I remember the first time I watched The Stepford Wives ( I didn’t read the book until my teens) ,I remember being really angry and scared of those husbands. I was little, and it was all so terrifying seeing men controlling women like that and turning them into robots. I can laugh now, because I didn’t know it was satire and I didn’t know that I would be dealing with some men who probably find the idea of a Stepford Wife appealing. So imagine my surprise when I started reading The Husbands and noticing that it was a reverse of the Stepford Wives and thinking to myself, “Ya know? That doesn’t sound half bad, now does it.” I mostly kid.
We follow Nora Spangler, a mother of one, expecting a second, trying to get partner this year at work. The things that are standing in her way? Motherhood, being a wife, and being a woman. Constantly she’s trying to remember when picture day is, trying to do the laundry, get dinner on the table, not be too cranky with her husband for having drinks with colleagues when she needed him home to take care of their child so she could continue working on her billable hours. For some, the entire first half of the book might be over the top. They really hammer home how busy Nora is and how much her husband seems clueless, barely helping, but is self congratulatory for doing things in his own house like take out the trash. This is just as much of a satire as the inspiration, but it’s also pretty real for me. My husband now works from home, but there was a time where he was commuting several hours a day and parenting three kids under 4 was my job on top of my actual job, along with being the dishwasher, the laundry lady and every single job you could possibly imagine. Obviously, I wouldn’t be married to a jerk, so he did his part on the weekends or after he got home after 8 most nights…but we would both be lying if we weren’t more than a little resentful of each other in our children’s early days. He wanted to relax after a nightmarish commute, I wanted to not be responsible for anything ever again. Luckily, I didn’t have to turn him into a drone of himself ,we were able to do it the old fashioned way–by making a list of all of our responsibilities and having a draft for who would do what, losing the list and just being good partners to each other and accepting that it’s never going to be completely 50/50 but at least we would both pick up the pieces of our very tired lives and not expect perfection. Nora’s experience was a little different than ours.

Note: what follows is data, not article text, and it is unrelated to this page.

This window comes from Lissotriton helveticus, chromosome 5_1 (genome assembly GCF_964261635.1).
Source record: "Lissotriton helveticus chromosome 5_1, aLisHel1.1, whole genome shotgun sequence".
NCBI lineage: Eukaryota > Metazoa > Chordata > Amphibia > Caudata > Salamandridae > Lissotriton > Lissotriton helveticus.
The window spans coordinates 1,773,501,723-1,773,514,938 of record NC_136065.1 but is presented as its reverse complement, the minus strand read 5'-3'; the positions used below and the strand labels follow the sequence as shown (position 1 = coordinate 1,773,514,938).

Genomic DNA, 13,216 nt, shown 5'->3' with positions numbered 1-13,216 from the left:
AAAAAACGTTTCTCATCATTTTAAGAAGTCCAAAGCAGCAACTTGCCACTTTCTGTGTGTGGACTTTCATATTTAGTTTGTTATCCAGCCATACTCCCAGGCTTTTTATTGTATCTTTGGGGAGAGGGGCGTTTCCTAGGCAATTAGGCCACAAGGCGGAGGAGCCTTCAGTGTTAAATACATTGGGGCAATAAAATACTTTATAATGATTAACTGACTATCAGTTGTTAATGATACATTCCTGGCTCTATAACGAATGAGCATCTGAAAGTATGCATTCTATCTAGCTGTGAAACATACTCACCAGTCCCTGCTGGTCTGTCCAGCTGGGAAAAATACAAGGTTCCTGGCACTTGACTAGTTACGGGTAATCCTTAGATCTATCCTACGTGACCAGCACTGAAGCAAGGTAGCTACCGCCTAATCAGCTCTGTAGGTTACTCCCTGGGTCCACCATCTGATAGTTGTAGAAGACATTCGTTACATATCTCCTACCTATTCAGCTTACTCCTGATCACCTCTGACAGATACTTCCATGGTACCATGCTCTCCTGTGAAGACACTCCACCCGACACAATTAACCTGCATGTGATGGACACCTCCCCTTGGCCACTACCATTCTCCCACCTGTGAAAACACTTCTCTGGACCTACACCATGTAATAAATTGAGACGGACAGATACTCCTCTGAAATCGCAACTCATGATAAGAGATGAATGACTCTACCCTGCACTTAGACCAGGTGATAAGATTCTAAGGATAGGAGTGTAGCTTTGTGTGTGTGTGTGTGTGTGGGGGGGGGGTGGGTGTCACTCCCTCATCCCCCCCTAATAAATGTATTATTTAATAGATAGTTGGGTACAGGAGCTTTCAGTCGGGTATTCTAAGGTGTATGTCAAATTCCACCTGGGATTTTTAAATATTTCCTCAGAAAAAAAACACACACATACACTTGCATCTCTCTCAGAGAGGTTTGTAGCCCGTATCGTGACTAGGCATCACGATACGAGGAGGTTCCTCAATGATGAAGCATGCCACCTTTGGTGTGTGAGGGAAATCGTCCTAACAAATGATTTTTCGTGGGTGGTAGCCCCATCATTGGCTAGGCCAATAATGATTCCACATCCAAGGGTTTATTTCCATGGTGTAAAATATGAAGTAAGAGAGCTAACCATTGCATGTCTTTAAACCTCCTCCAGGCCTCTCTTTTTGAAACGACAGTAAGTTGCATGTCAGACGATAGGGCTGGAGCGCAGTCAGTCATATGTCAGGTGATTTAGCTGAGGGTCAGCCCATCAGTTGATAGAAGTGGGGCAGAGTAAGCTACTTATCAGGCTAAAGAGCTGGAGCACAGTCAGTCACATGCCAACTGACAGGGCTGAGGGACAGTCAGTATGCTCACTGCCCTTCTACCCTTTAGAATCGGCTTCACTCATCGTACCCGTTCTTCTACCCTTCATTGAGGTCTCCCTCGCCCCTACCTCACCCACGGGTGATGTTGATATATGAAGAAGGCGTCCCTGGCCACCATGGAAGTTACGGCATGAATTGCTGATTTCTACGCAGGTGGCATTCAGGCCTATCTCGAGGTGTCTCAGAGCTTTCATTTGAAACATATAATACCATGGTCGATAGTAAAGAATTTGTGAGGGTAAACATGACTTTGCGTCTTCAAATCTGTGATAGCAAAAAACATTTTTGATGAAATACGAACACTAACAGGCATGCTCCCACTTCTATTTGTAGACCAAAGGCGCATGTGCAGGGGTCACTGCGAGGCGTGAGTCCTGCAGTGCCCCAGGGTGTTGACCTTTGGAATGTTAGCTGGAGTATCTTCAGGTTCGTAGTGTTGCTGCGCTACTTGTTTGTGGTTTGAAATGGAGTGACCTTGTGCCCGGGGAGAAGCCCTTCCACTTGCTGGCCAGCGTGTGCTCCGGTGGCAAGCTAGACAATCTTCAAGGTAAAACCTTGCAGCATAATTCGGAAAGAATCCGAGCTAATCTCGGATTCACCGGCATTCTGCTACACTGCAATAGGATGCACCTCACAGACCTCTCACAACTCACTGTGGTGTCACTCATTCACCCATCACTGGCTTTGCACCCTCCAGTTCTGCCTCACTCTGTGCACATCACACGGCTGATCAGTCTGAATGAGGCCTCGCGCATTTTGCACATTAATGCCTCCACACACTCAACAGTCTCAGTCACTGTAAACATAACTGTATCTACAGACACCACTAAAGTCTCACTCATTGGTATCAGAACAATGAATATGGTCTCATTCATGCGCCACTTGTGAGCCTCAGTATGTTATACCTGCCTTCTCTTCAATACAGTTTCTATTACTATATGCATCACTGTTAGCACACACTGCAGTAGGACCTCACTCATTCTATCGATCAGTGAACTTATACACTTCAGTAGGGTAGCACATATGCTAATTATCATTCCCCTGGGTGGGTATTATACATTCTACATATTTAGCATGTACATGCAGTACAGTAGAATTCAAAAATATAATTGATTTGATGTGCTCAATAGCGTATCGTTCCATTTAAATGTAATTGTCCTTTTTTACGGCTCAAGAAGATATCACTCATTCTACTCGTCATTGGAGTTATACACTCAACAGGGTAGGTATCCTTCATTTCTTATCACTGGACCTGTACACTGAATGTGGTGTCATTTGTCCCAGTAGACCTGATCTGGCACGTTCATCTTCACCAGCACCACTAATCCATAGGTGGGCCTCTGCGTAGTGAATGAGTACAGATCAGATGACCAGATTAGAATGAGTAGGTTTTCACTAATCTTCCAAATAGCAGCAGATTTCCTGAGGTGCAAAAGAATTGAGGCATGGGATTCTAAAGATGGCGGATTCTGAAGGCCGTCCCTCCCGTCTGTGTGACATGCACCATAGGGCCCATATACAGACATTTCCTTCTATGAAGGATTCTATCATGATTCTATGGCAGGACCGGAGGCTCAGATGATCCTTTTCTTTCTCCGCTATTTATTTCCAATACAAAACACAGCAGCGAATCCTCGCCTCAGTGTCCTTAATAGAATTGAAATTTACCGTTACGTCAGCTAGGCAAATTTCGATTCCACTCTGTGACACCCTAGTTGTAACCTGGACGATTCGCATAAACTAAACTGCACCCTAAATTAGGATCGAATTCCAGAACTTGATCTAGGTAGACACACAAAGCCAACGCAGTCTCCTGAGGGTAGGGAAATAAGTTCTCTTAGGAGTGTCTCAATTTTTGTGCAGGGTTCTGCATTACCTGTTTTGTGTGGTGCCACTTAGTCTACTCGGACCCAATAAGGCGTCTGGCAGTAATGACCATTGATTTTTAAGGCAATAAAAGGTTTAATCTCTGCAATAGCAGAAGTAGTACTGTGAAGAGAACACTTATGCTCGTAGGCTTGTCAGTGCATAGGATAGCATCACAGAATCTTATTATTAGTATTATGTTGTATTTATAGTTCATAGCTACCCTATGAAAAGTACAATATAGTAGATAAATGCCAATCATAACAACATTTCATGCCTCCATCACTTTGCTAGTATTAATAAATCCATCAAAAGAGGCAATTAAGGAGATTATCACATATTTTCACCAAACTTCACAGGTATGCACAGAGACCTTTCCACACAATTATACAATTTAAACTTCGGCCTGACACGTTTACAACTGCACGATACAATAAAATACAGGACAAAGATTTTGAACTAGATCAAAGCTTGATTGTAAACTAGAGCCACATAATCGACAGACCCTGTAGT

Nora and her husband check out a house in a desirable community. Nora notices almost immediately that this seems like a fairy tale. All the women have high stress, high powered positions but seemingly are able to have that oft teased utopian dream of a work/life balance. They’re able to have this because each of the women’s husbands cooks, cleans, take care of the kids, remembers to grocery shop, can drop everything to buy supplies for a forgotten last minute school project, and because of that, the women can thrive at work and at home. You pretty much know what’s going on. Nora, however, doesn’t. She’s been hired by several of the women to help determine the cause of the fire at one of their homes. The fire claimed one woman’s husband. As she begins to investigate to see if there’s any type of suit she can file to help Penny recoup damages, things begin to unravel…but not before Nora and her husband begin a very special couples’ counseling.
I’ll stop there.
The book was a fun read. It’s also a depressing read because all the pressure we put on ourselves, the pressure society puts on us and the way it feels like men get some free passes that we just don’t have. This is overly simplified obviously, but just reading the book conjured up all kinds of memories for me. I was told as I was dragging three small children everywhere with me, that I would “miss these days”. I was passed up for the AP Lit job because I was busy having a baby the week the course was being offered in my area and they wouldn’t take my word for the fact that I would take it the following month elsewhere (because “I would be too busy with the second baby” eye roll). It’s been 13 years and the person who got to go instead of me is younger than me, so my chances of being able to teach that course are pretty much zero. I can honestly tell you, I don’t miss those days at all. My children are now almost all in their teens. I get to sleep through the night, I have energy for sex and time to read for fun. I even get time to grade papers instead of having to go into work an hour early every day. Long story short, I maybe enjoyed this book because I could relate to the character of Nora on a cellular level. I’m no attorney, but I know what it’s like to be a tired mom who might’ve been tempted at one time to turn my husband into my personal servant…he’s just lucky I didn’t know how. Just kidding.